Excellent Advice for Opening Your Book
Though I am a self-published writer, I try to write as good as those who go the traditional publishing route. Here is some excellent advice for opening any novel. Even though I tend to write literary, I still think this is good advice. This literary agent knows her stuff! When I tried to go the traditional route, I did notice that some literary agents didn’t seem to know much about writing, but this agent really seems to understand the writing craft and what interests readers.
As a caveat, I would encourage writers to write from your soul and don’t write with the goal to just follow the trends. If your writing is good enough, even if your book is not “in” right now, it will be original and quality enough to catch someone’s attention. I am more in sync with the first video than the second, since I rarely write just for the market. But if you’re interested in getting a literary agent, the second video will be relevant to you.
I used to think I was “above” all literary agents, but I’ve changed my tune. I’ve decided to pay more attention to what literary agents are looking for, because a good literary agent is really tuned into what makes quality writing, or writing that captures a reader’s interests. Though I agree with this agent that we shouldn’t totally emulate writers from another era that we admire. I think it’s okay to be inspired by them as long as we remember to create our own unique voice in the book we write. Learn from the classics, but definitely create your own, unique voice!
I think the third video where several literary agents talk about why they reject manuscripts is really important. The third video is superb advice to writers. Check out my page where I review writing instruction books! They all mentioned voice and I think this is so important!
When Steven Spielberg read the Silver Skies I wrote in the 1990s, I was pretty much doing most of the things these agents admire in a book, with a strong voice, strong showing versus telling and strong and interesting characters. Also, the conflict centers around issues that a lot of people care about.
When I rewrote the book in 2009, I had forgotten a lot of my writing skills and destroyed the book in the process! I won’t do that this time. It’s like, yeah, if you forgot your writing skills, you may need to give yourself time to relearn them. Go reread all those writing instruction books that inspired you when you wrote that masterpiece and get back into the mindset you had back then. This won’t apply to most people cuz they haven’t reached the “masterpiece” stage yet. But, if you, like me, suffered from long bouts of writer’s block, this is something you need to remember.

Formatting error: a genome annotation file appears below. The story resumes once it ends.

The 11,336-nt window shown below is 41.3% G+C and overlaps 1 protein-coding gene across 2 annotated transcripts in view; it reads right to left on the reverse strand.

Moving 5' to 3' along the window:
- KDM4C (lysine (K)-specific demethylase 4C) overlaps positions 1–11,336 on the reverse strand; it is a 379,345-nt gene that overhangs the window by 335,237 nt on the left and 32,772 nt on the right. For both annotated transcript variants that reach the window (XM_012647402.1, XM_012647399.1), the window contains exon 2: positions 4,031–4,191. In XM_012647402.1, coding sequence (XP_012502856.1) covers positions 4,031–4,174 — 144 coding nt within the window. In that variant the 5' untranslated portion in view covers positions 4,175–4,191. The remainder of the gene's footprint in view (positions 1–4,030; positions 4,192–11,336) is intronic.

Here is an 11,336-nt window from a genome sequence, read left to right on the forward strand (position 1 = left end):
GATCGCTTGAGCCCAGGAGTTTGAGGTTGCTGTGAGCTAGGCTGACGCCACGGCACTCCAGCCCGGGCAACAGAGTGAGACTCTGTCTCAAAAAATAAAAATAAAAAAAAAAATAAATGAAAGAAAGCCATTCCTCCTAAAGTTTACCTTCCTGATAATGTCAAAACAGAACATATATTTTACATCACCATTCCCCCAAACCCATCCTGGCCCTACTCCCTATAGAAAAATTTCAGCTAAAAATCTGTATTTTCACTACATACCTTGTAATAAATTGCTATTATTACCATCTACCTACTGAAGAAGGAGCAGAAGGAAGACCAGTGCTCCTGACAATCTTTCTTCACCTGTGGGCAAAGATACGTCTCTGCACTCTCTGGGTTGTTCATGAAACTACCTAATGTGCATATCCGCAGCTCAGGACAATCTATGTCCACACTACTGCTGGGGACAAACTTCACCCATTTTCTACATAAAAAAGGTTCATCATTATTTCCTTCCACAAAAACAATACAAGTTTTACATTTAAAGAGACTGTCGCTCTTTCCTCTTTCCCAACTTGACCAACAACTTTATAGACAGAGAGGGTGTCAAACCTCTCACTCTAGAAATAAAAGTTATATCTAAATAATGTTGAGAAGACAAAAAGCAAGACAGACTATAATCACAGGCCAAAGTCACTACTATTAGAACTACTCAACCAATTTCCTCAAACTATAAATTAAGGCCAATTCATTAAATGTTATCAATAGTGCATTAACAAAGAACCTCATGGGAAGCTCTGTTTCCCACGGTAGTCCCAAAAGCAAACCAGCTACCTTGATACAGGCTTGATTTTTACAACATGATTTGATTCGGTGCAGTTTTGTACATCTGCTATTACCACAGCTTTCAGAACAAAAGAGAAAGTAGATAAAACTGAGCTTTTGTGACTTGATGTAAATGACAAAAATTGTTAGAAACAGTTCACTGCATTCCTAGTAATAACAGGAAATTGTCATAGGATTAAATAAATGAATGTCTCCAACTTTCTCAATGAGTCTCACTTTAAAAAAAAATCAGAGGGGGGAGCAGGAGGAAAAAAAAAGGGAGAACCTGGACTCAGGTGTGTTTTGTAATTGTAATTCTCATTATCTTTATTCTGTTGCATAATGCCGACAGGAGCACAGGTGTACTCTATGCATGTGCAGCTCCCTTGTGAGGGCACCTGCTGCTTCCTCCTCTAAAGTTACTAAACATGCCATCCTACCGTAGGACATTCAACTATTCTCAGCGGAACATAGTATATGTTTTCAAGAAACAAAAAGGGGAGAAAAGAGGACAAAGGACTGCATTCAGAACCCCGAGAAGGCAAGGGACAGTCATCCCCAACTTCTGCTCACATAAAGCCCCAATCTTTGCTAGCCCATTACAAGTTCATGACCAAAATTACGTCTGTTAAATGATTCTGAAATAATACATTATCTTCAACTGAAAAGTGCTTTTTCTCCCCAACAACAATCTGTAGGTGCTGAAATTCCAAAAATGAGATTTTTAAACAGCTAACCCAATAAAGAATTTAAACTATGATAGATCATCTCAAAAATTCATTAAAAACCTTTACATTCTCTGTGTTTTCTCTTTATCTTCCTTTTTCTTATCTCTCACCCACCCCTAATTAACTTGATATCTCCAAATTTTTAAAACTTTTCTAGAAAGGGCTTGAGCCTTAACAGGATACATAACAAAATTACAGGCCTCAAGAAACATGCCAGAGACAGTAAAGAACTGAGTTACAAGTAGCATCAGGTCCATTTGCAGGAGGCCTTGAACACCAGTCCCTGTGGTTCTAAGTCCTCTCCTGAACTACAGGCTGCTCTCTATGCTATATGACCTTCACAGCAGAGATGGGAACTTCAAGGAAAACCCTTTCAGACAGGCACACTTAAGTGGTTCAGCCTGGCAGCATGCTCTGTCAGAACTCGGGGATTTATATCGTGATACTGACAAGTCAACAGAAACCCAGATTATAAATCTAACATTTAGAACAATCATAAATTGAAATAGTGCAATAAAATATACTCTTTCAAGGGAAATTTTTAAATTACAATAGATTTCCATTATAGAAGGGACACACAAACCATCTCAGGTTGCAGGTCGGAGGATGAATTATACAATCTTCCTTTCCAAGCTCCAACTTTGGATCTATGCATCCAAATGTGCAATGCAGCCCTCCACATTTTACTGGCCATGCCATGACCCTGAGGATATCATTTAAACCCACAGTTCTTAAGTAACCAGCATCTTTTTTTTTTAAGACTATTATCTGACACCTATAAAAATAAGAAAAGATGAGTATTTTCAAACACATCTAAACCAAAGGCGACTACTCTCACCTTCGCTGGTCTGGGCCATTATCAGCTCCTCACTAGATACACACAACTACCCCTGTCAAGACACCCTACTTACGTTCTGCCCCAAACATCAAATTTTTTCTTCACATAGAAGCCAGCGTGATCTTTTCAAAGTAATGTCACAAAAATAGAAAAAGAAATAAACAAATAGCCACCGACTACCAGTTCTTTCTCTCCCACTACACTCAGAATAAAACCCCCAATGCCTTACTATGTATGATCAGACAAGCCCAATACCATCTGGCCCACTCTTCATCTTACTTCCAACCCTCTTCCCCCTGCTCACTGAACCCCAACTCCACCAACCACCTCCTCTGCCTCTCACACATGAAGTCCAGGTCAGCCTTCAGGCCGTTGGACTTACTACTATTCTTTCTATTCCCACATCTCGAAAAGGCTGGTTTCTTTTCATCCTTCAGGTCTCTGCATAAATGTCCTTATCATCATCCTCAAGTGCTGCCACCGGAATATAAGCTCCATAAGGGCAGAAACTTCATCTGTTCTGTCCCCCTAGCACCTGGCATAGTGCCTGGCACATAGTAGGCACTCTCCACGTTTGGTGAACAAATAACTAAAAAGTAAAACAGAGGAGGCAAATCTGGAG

Having said all this, I understand how writers feel about their “darlings”. When I couldn’t get representation for my awful rewrites to Silver Skies in 2009, I assumed all the agents were Jesuits and that no matter what I wrote, they’d hate it. After all, Spielberg had already made a movie. What I forgot was that Spielberg read what I wrote in the 1990s, when I was paying attention to all the stuff these agents talked about. I don’t know what made me think I could ignore all that in the rewrites (which I did in 2009 after forgetting all my writing skills) and to expect the agents to love my Silver Skies as Spielberg did, when Spielberg read a superior draft to the one I sent out to the agents!
So, yeah, writers, get mad at the agents and say they just overlooked your masterpiece, but ten years down the road, read that “masterpiece” again and it may give you a different perspective. If it’s truly a masterpiece, it will still seem good to you, when you pick it up ten years from now. And when I mean good, I’m not talking about fancy prose, I’m talking about a book you can’t put down, because it grips you. Cuz in 2018, when I picked up what I submitted to the agents in 2009, I was bored to death. And I just thought it was because I already knew the plot. I then realized, it was because what I wrote in 2009 was inferior to what I wrote in the 1990s. So I am relearning the writing skills I mastered in the 1990s and now applying that to my Silver Skies. I do recall, I did a tremendous amount of research and approached the writing of Silver Skies in the 1990s as an impassioned writing professional. I paid attention to craft and took the time to learn it!
I think if I was a literary agent, everybody would hate me, because I think most writing today stinks. What seems to be missing is a strong, passionate voice that grips me so much and speaks to my soul so that it literally transforms me as I read the book. I can’t find that today. I think writers lack the courage to write great today. I’m hoping that what I write will fill that hole in today’s literature. Write about what scares you! If you don’t do that, your writing is not worth reading. And then when you’ve delved into your fears – stuff that made you lose some sleep, stuff that gave you nightmares – show us the courage or love you found to overcome it. That’s what I try to write about.
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